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Romania 2006
Directed by
Cristian Mungiu
113 minutes
Rated MA

Reviewed by
Sharon Hurst
4.5 stars

4 Months, 3 Weeks, 2 Days

Synopsis:  It is 1987 in Romania. Otilia (Anamaria Marinca) and Gabita (Laura Vasiliu) are roommates in a university dorm. Gabita is pregnant and desperate for an abortion in a country where the procedure can only be procured illegally. After lying to her boyfriend Adi (Alex Pitocean), who expects her at his mother’s birthday party, Otilia goes off to meet Mr Bebe (Vlad Ivanov) and takes him to a hotel where Gabita nervously waits.

This remarkable and harrowing film has just won this year’s Golden Palm at Cannes and the FIPRESCI (International Jury) prize. The director, whose three prior films are totally unknown to me, speaks of his inspiration as being true stories he heard after Romania passed its anti-abortion laws in 1966. Apparently more than half a million women died from these ghastly illegal procedures before it was again legalised at the end of the communist regime.

The squalid run-down conditions of Romanian life are captured in the first scenes in which we meet the girls, living typically student lives but obviously under the thumb of the communist regime. In the streets we see queues of people outside the grocery store and basics like cigarettes are black market items but despite privations there is a sense of the camaraderie typical of a student group.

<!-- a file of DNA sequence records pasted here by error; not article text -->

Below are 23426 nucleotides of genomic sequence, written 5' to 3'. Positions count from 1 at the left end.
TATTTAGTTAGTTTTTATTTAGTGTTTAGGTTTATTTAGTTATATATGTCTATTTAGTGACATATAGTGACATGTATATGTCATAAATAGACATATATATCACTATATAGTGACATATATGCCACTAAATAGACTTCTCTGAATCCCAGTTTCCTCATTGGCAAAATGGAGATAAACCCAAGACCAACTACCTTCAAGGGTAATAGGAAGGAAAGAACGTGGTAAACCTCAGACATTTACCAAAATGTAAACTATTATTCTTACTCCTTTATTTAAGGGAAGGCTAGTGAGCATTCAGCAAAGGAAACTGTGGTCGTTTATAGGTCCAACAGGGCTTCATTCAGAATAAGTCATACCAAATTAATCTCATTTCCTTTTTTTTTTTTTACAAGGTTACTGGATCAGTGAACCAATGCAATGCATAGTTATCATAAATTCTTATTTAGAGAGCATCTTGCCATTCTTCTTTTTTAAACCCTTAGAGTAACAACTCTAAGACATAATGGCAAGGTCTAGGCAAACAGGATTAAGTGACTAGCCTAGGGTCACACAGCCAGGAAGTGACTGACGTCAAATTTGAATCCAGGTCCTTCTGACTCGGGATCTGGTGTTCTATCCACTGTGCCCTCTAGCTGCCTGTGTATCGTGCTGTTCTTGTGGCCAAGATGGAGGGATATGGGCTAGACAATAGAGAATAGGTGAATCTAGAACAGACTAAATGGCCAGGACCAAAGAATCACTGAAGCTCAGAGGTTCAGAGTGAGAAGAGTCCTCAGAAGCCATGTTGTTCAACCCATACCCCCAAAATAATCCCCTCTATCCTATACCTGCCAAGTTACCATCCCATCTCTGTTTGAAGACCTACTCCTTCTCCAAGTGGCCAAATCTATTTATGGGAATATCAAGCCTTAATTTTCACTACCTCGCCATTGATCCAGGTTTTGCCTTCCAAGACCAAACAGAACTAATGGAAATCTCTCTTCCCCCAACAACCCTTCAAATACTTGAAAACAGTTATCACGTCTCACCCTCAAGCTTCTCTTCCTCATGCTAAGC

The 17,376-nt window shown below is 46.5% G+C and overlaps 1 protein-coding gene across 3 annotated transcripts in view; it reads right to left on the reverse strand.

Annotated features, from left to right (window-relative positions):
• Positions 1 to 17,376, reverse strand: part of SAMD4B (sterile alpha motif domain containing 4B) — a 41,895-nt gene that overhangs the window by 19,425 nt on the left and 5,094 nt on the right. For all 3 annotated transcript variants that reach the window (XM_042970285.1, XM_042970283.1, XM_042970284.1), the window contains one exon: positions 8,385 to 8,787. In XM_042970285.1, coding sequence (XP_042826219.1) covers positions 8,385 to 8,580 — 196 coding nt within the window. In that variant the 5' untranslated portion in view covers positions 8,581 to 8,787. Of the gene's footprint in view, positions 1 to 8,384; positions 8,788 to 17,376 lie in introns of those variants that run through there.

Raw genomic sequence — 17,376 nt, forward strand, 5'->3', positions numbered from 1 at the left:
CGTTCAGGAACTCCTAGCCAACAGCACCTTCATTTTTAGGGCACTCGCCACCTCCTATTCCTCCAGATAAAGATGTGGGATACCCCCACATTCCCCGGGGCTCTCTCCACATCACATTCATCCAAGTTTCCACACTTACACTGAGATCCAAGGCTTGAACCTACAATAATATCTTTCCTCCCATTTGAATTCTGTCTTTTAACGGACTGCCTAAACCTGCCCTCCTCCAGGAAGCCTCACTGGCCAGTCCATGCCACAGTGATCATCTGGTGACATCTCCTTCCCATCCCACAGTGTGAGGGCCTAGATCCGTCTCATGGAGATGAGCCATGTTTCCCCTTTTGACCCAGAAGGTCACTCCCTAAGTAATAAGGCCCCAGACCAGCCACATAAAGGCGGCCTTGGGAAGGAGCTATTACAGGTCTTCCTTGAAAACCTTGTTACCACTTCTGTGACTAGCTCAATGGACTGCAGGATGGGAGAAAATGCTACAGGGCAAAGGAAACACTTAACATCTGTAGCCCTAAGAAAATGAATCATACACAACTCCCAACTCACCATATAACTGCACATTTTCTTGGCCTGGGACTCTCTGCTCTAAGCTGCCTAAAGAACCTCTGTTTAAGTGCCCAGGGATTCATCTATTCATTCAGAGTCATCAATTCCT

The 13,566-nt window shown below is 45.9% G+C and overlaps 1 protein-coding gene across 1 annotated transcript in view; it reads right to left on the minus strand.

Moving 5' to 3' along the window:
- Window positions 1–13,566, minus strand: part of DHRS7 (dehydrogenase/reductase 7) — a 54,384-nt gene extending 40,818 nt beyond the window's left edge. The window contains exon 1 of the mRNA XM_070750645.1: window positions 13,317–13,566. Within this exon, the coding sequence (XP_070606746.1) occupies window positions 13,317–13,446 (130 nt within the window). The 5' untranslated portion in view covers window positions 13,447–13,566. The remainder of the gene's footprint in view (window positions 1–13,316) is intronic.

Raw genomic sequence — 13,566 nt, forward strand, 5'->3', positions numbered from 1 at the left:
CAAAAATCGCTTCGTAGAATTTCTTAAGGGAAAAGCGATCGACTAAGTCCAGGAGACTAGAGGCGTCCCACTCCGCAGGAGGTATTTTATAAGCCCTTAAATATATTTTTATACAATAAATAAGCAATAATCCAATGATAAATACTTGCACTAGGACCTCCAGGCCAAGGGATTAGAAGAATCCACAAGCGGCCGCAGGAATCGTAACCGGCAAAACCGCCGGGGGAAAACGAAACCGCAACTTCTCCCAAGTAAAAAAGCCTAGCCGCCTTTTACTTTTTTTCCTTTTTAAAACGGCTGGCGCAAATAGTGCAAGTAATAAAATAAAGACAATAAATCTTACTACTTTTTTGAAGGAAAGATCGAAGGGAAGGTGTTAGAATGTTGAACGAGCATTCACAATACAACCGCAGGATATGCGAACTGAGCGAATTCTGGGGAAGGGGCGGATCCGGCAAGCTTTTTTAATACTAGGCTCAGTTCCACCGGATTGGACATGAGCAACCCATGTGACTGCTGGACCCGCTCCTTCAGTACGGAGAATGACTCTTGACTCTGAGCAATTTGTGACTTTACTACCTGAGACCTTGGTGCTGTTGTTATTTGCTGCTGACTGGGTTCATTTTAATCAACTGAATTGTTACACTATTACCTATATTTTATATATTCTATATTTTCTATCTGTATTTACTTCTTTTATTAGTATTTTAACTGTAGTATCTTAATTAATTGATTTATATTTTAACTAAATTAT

In one way the plot is incredibly simple but the structure of the story and the way it is presented give the audience the suspense of a thriller with the tension of what could happen to these girls both physically and in a legal sense. When the girls make their booking into a hotel every transaction must be greased with bribes. But if the system is corrupt the character of Bebe is incredibly odious, especially as he seems like such a reasonable man when the girls first meet him and the true cost of what they are asking of him is beyond what they (or we) could have expected. Everything about the scene in the hotel room is horrendous but in a totally calm and measured way. An exceptionally effective shot is that of Bebe laying out his crude instruments and “sterilising” them – all done in one continuous shot that doesn’t once show his face. As he gives instructions for what should happen and how to dispose of the foetus we recoil at the matter-of-fact callousness of it all. To further heighten the film’s realism the director has chosen to have one continuous shot per scene and this is stunningly effective, especially in one powerful episode where Otilia has to suffer through a visit to Adi’s parents whilst inside she is totally traumatised.

Every performance is a tour-de-force. Vasiliu’s Gabita is weak, nervous and ineffectual and it is Otilia, who organises everything for her friend. The latter is on-screen in virtually every scene of the film. Director Mungiu says the aim of his film was to capture “emotion and truth” and this he achieves completely. It’s not often you feel a film has such a ring of truth, that you are in fact standing in the room and observing people in real life, rather than acting. This level of authenticity comes from both the outstanding script and its delivery by outstanding actors.

The abruptness of the film’s ending was perhaps the only moment that disappointed me. Besides that, 4 Months, 3 Weeks, 2 Days is one of the most haunting and grippingly compelling stories I’ve seen all year.




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